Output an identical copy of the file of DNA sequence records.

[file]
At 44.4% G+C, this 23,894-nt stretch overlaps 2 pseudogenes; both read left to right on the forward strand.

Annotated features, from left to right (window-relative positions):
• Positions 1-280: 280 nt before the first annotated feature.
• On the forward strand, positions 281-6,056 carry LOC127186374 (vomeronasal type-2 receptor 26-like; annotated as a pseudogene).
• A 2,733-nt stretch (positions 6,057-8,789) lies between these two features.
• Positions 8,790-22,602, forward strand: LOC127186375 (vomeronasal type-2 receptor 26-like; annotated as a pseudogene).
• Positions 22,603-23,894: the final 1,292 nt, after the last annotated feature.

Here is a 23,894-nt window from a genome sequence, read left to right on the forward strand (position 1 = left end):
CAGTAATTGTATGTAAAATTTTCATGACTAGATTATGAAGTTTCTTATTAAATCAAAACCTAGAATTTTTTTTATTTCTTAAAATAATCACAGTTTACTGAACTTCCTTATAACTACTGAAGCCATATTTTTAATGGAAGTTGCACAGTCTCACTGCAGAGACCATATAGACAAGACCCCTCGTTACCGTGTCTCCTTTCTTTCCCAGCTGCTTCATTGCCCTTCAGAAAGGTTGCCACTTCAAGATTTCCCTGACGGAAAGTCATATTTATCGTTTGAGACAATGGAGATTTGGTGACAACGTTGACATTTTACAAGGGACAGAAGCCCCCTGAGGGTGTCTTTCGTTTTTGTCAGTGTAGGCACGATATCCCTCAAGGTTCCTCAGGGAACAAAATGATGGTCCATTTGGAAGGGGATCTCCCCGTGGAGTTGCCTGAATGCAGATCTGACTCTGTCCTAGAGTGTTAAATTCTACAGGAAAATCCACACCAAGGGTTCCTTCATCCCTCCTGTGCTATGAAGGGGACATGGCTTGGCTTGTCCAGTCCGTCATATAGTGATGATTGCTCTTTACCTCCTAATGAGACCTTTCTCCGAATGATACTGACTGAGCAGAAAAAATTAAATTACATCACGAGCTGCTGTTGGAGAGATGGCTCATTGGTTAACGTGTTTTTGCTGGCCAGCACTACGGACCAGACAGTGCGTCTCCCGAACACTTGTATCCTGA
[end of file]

At 44.4% G+C, this 23,894-nt stretch overlaps 2 pseudogenes; both read left to right on the forward strand.

Annotated features, from left to right (window-relative positions):
• Positions 1-280: 280 nt before the first annotated feature.
• On the forward strand, positions 281-6,056 carry LOC127186374 (vomeronasal type-2 receptor 26-like; annotated as a pseudogene).
• A 2,733-nt stretch (positions 6,057-8,789) lies between these two features.
• Positions 8,790-22,602, forward strand: LOC127186375 (vomeronasal type-2 receptor 26-like; annotated as a pseudogene).
• Positions 22,603-23,894: the final 1,292 nt, after the last annotated feature.

Here is a 23,894-nt window from a genome sequence, read left to right on the forward strand (position 1 = left end):
CAGTAATTGTATGTAAAATTTTCATGACTAGATTATGAAGTTTCTTATTAAATCAAAACCTAGAATTTTTTTTATTTCTTAAAATAATCACAGTTTACTGAACTTCCTTATAACTACTGAAGCCATATTTTTAATGGAAGTTGCACAGTCTCACTGCAGAGACCATATAGACAAGACCCCTCGTTACCGTGTCTCCTTTCTTTCCCAGCTGCTTCATTGCCCTTCAGAAAGGTTGCCACTTCAAGATTTCCCTGACGGAAAGTCATATTTATCGTTTGAGACAATGGAGATTTGGTGACAACGTTGACATTTTACAAGGGACAGAAGCCCCCTGAGGGTGTCTTTCGTTTTTGTCAGTGTAGGCACGATATCCCTCAAGGTTCCTCAGGGAACAAAATGATGGTCCATTTGGAAGGGGATCTCCCCGTGGAGTTGCCTGAATGCAGATCTGACTCTGTCCTAGAGTGTTAAATTCTACAGGAAAATCCACACCAAGGGTTCCTTCATCCCTCCTGTGCTATGAAGGGGACATGGCTTGGCTTGTCCAGTCCGTCATATAGTGATGATTGCTCTTTACCTCCTAATGAGACCTTTCTCCGAATGATACTGACTGAGCAGAAAAAATTAAATTACATCACGAGCTGCTGTTGGAGAGATGGCTCATTGGTTAACGTGTTTTTGCTGGCCAGCACTACGGACCAGACAGTGCGTCTCCCGAACACTTGTATCCTGA